The democratic society consist of the working class, it determines how much money they gain or how much tax they will be paying for the year. So they’d wanted o chose a candidate that will benefit them. He democratic society also seemed like it wanted to be heard in this year’s election. They spent million of dollars on making ads, posters, and billboards that would interest the average middle class citizen to go out and vote. The democratic society also was aware that the republicans were going to meet this election head on because a democratic had served two terms in office, and they are very anxious to change that.
Another significance that the elections have in a democratic society is that it made people pay more attention to what each candidate was saying. The democratic candidate didn’t nessariarly have to be voted for, that is if he wasn’t promising what we was looking for. But majority of the time it doesn’t happen that way, and the democratic society votes in a fellow democratic into office.
The final significance about a democratic society in elections is that the majority of the democratic society is in the middle class. They want someone that will make their lives better. After getting a pay raise, or better working conditions, from a democratic present the last eight years, it would be close to impossible to not support a fellow democratic if he is running for office.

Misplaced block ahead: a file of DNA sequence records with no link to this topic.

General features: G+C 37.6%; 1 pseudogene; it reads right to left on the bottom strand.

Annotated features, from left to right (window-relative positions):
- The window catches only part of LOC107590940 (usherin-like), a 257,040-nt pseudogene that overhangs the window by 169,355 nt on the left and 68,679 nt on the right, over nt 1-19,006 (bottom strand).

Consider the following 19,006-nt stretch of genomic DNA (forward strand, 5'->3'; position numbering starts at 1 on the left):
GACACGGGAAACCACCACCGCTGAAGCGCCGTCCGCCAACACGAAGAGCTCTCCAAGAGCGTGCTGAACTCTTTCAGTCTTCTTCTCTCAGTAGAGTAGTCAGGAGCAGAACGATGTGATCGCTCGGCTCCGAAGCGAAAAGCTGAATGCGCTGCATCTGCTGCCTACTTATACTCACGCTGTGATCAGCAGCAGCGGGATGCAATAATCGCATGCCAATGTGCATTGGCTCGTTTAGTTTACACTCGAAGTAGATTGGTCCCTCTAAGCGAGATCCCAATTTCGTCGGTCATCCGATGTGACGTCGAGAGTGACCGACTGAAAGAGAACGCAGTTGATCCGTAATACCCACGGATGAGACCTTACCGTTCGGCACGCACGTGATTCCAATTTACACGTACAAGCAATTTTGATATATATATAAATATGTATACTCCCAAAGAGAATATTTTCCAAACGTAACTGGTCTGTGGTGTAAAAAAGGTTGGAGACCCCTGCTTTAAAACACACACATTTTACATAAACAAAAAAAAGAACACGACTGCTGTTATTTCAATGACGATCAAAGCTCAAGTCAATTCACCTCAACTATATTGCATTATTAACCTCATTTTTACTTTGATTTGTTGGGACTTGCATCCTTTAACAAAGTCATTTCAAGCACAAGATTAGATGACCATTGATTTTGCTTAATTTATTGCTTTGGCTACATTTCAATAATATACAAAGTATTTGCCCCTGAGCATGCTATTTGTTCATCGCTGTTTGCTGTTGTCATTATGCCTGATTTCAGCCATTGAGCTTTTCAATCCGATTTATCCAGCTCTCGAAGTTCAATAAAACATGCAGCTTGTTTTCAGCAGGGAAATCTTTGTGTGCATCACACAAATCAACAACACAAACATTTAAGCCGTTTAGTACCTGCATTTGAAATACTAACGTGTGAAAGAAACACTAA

However, the Democratic Party has not always been as strong as it is today. In the 1950s and the early 1960s, the Democrats far outnumbered Republicans and despite their lower turnout, were successful at both the state and national levels. (150) Democrats have won one in five presidential elections since 1964, and in 1980, for the first time in twenty-four years. Although proportion of “strong Democrats” has dropped sharply, and voting defection from party devotion has increased at all levels. (150) Democratic candidates can no longer count on almost automatic majorities among urban workers, white southerners, union members, and members of certain ethnic and religious groups. This wearing away of traditional voting support cannot easily be explained by some momentary event or prominent personality. (151) Conflict over race within the Democratic Party is not a new phenomenon.
While the racial character of the Democratic Party was changing significantly between the 1950s and the 1980s, at the leadership level the party became the one most strongly advocating the rights of blacks. Johnnie Wells, one of Jesse Jackson’s supporters in 1984, on the failure of Democratic coalition politics, stated, “It’s just a continuation of white flight. When black people move in, the whites move out.” (151) This shows that there is a huge conflict with racialism when it comes to elections. The Democratic controlled Congress passed several landmark civil rights bills and...